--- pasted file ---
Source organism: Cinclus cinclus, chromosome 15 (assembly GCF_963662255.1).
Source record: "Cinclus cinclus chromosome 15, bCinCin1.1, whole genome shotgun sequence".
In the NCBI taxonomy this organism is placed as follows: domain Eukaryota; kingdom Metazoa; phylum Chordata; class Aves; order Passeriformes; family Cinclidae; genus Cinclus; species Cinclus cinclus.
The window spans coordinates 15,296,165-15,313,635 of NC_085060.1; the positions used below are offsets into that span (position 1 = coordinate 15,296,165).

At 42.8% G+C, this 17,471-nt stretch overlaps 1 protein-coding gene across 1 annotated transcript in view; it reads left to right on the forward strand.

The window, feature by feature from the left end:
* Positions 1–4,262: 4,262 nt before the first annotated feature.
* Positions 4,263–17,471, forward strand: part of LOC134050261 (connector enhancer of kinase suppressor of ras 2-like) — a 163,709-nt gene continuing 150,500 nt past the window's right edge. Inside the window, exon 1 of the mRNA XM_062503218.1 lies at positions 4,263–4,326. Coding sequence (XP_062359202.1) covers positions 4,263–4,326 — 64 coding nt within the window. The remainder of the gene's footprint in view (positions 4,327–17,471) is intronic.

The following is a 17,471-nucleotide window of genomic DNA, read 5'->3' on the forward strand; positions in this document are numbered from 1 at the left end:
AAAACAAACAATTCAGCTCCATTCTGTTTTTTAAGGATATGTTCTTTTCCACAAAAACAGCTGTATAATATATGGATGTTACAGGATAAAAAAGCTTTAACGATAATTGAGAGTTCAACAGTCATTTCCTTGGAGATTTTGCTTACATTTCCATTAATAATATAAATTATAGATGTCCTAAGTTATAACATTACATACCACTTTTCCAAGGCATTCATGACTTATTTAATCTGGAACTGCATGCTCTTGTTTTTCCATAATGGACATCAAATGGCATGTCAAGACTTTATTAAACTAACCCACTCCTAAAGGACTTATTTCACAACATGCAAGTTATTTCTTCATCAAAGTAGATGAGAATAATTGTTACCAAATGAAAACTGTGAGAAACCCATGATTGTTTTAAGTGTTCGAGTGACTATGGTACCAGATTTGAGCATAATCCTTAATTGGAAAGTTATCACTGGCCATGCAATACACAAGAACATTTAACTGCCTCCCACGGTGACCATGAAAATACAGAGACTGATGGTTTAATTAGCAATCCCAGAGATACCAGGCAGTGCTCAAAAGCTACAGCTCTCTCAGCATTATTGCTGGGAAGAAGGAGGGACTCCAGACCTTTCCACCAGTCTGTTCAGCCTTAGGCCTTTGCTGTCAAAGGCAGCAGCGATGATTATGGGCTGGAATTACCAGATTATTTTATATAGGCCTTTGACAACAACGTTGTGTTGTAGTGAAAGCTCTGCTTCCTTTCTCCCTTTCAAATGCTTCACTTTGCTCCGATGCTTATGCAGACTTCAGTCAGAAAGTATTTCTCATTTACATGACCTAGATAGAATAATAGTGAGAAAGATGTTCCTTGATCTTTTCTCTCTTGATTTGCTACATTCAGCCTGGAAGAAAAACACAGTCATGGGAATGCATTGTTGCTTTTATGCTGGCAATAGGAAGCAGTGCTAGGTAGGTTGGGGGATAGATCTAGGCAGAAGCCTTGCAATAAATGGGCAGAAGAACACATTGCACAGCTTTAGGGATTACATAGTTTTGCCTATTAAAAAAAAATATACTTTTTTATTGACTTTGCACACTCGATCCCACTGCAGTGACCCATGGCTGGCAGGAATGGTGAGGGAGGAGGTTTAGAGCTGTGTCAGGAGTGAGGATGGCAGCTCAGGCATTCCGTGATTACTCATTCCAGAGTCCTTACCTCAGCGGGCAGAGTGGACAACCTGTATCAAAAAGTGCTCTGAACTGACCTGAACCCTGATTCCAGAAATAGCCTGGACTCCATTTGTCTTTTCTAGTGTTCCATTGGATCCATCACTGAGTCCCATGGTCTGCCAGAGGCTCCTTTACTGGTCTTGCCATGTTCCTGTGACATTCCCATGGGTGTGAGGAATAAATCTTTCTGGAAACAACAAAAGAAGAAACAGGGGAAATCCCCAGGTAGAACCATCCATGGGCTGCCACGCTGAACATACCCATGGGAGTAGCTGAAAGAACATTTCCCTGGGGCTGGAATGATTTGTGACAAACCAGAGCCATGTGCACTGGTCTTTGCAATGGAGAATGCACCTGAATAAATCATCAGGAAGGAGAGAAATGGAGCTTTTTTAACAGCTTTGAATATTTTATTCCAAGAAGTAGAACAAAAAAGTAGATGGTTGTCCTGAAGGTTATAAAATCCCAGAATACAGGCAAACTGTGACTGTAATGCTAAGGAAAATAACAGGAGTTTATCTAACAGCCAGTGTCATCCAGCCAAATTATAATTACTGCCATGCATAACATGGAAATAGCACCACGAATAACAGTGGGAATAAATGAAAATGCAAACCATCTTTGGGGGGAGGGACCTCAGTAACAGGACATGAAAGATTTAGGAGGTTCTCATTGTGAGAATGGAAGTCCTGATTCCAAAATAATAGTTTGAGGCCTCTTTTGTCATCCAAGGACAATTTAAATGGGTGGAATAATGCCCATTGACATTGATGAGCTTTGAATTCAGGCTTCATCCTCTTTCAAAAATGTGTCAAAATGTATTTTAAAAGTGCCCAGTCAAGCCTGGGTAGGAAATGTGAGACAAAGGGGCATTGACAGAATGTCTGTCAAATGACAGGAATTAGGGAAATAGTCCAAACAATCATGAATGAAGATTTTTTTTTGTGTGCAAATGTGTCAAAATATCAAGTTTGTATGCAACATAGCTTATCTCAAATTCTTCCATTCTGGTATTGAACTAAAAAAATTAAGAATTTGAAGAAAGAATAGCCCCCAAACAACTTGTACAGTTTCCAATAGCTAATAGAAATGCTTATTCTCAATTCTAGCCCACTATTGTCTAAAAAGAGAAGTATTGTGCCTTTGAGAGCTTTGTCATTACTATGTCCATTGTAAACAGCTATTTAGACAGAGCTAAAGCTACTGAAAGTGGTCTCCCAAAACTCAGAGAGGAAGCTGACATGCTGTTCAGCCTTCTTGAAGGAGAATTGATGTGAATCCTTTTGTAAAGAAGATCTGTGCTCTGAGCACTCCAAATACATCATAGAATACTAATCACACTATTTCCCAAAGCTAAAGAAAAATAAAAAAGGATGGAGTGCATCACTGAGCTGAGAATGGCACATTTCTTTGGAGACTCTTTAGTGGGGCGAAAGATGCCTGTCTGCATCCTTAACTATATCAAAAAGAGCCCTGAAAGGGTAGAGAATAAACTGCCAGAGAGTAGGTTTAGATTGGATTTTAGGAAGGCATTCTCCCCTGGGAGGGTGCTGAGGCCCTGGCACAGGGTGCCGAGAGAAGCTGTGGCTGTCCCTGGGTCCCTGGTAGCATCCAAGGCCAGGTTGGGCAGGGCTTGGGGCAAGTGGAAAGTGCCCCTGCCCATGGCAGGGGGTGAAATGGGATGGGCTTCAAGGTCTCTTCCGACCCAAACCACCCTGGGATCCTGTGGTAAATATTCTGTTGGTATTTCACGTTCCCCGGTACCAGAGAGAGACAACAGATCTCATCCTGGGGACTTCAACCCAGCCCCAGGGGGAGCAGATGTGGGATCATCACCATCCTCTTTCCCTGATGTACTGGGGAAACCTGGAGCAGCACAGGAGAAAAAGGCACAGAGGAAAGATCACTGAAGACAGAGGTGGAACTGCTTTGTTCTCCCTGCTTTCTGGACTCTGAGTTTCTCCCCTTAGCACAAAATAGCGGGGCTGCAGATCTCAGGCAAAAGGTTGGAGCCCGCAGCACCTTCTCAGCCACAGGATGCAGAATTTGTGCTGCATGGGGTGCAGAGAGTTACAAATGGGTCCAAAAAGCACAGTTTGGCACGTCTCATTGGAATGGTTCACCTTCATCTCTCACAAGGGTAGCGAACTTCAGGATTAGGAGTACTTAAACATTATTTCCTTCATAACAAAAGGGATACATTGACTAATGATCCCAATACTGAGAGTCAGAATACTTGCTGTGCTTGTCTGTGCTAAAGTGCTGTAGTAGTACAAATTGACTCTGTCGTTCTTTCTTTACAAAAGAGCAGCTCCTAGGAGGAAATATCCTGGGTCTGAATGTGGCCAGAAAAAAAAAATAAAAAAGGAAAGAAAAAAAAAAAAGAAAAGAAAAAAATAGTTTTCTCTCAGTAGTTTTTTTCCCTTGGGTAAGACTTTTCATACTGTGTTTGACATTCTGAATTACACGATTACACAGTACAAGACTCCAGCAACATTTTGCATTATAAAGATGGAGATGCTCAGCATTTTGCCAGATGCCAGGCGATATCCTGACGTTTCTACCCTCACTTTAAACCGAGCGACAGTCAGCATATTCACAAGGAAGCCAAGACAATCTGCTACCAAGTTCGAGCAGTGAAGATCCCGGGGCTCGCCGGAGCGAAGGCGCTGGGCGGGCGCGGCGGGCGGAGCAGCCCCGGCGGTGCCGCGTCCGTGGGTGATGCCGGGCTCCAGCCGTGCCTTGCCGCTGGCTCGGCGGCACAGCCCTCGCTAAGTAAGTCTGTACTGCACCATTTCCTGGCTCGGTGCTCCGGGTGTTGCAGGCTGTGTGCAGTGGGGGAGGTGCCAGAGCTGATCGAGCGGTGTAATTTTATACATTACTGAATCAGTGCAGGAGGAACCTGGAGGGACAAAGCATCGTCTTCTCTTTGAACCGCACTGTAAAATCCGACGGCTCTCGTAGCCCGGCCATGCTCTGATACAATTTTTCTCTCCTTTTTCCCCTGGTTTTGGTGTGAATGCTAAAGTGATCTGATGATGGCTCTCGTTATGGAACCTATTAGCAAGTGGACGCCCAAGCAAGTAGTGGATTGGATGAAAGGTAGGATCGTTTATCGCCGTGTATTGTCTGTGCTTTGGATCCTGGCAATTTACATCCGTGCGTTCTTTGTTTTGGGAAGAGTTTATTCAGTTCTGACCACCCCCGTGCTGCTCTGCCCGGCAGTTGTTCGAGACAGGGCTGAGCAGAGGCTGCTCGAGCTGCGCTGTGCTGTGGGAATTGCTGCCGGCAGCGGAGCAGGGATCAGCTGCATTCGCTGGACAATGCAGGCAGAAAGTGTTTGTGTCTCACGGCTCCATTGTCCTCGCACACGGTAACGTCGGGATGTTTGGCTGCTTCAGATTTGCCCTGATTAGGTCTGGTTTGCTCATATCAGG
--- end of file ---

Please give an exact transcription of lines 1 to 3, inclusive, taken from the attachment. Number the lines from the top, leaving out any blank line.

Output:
Source organism: Cinclus cinclus, chromosome 15 (assembly GCF_963662255.1).
Source record: "Cinclus cinclus chromosome 15, bCinCin1.1, whole genome shotgun sequence".
In the NCBI taxonomy this organism is placed as follows: domain Eukaryota; kingdom Metazoa; phylum Chordata; class Aves; order Passeriformes; family Cinclidae; genus Cinclus; species Cinclus cinclus.